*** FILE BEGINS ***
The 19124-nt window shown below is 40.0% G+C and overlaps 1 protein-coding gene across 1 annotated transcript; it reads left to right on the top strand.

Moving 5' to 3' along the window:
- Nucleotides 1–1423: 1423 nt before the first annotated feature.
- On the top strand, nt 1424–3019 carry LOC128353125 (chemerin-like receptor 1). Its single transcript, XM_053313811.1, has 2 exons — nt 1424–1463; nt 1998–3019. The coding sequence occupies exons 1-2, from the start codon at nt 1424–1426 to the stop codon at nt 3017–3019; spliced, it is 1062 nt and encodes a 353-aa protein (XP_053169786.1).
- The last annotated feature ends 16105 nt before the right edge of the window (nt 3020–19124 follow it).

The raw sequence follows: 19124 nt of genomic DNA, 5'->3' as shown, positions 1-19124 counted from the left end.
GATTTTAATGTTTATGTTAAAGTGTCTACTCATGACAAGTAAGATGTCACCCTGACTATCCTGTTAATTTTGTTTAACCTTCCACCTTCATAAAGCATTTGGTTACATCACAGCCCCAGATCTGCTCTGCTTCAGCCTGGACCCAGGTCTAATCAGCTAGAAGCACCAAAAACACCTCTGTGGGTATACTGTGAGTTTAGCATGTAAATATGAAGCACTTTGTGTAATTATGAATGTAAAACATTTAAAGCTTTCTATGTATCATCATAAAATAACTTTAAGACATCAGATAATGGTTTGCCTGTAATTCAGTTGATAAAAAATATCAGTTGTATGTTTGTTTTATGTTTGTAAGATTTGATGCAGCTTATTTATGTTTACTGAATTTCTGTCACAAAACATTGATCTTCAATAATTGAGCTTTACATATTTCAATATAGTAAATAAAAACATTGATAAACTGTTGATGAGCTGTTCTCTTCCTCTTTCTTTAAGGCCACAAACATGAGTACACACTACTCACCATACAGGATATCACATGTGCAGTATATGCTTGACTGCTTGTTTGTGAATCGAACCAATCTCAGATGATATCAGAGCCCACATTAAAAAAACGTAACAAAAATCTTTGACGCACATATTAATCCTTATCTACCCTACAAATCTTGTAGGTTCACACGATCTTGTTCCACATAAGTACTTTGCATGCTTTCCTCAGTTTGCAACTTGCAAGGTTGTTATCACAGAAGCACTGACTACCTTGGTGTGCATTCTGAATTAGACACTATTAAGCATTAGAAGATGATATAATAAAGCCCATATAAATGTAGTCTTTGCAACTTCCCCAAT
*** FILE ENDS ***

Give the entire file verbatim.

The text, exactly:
The 19124-nt window shown below is 40.0% G+C and overlaps 1 protein-coding gene across 1 annotated transcript; it reads left to right on the top strand.

Moving 5' to 3' along the window:
- Nucleotides 1–1423: 1423 nt before the first annotated feature.
- On the top strand, nt 1424–3019 carry LOC128353125 (chemerin-like receptor 1). Its single transcript, XM_053313811.1, has 2 exons — nt 1424–1463; nt 1998–3019. The coding sequence occupies exons 1-2, from the start codon at nt 1424–1426 to the stop codon at nt 3017–3019; spliced, it is 1062 nt and encodes a 353-aa protein (XP_053169786.1).
- The last annotated feature ends 16105 nt before the right edge of the window (nt 3020–19124 follow it).

The raw sequence follows: 19124 nt of genomic DNA, 5'->3' as shown, positions 1-19124 counted from the left end.
GATTTTAATGTTTATGTTAAAGTGTCTACTCATGACAAGTAAGATGTCACCCTGACTATCCTGTTAATTTTGTTTAACCTTCCACCTTCATAAAGCATTTGGTTACATCACAGCCCCAGATCTGCTCTGCTTCAGCCTGGACCCAGGTCTAATCAGCTAGAAGCACCAAAAACACCTCTGTGGGTATACTGTGAGTTTAGCATGTAAATATGAAGCACTTTGTGTAATTATGAATGTAAAACATTTAAAGCTTTCTATGTATCATCATAAAATAACTTTAAGACATCAGATAATGGTTTGCCTGTAATTCAGTTGATAAAAAATATCAGTTGTATGTTTGTTTTATGTTTGTAAGATTTGATGCAGCTTATTTATGTTTACTGAATTTCTGTCACAAAACATTGATCTTCAATAATTGAGCTTTACATATTTCAATATAGTAAATAAAAACATTGATAAACTGTTGATGAGCTGTTCTCTTCCTCTTTCTTTAAGGCCACAAACATGAGTACACACTACTCACCATACAGGATATCACATGTGCAGTATATGCTTGACTGCTTGTTTGTGAATCGAACCAATCTCAGATGATATCAGAGCCCACATTAAAAAAACGTAACAAAAATCTTTGACGCACATATTAATCCTTATCTACCCTACAAATCTTGTAGGTTCACACGATCTTGTTCCACATAAGTACTTTGCATGCTTTCCTCAGTTTGCAACTTGCAAGGTTGTTATCACAGAAGCACTGACTACCTTGGTGTGCATTCTGAATTAGACACTATTAAGCATTAGAAGATGATATAATAAAGCCCATATAAATGTAGTCTTTGCAACTTCCCCAAT